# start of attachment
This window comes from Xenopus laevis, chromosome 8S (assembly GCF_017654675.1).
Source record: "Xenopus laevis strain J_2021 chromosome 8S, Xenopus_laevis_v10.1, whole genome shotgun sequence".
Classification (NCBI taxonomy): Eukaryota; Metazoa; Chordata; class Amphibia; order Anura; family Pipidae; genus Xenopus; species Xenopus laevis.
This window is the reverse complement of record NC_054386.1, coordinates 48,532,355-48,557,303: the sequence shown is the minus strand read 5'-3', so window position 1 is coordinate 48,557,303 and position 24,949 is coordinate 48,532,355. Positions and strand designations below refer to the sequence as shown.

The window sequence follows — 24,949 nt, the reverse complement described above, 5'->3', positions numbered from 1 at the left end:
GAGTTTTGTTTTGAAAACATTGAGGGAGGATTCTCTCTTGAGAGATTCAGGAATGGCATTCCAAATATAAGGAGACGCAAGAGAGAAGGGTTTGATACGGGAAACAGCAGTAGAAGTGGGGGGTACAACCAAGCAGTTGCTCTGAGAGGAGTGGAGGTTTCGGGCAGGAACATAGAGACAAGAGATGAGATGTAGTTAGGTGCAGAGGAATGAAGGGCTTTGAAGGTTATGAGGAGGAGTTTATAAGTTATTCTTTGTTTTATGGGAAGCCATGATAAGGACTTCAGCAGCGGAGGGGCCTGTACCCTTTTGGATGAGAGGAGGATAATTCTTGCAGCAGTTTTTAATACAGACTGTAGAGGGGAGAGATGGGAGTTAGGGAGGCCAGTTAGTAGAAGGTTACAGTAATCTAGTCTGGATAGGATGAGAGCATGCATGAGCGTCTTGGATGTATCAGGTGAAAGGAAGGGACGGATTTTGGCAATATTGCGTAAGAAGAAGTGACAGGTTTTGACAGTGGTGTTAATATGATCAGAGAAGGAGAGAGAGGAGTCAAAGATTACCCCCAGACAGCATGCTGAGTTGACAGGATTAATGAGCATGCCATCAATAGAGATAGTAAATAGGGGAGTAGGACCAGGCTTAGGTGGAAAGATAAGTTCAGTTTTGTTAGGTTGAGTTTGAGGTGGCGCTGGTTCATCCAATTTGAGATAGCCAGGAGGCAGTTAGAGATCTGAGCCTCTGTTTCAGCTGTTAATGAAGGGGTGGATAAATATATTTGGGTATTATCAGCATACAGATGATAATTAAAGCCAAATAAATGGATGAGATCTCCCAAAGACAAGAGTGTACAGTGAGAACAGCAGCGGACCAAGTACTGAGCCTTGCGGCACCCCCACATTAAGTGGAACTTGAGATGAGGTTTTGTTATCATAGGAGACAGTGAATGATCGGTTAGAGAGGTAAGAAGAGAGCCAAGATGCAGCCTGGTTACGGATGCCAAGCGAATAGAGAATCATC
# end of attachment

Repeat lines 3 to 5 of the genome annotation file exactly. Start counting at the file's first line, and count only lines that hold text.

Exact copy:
Classification (NCBI taxonomy): Eukaryota; Metazoa; Chordata; class Amphibia; order Anura; family Pipidae; genus Xenopus; species Xenopus laevis.
This window is the reverse complement of record NC_054386.1, coordinates 48,532,355-48,557,303: the sequence shown is the minus strand read 5'-3', so window position 1 is coordinate 48,557,303 and position 24,949 is coordinate 48,532,355. Positions and strand designations below refer to the sequence as shown.

The window sequence follows — 24,949 nt, the reverse complement described above, 5'->3', positions numbered from 1 at the left end: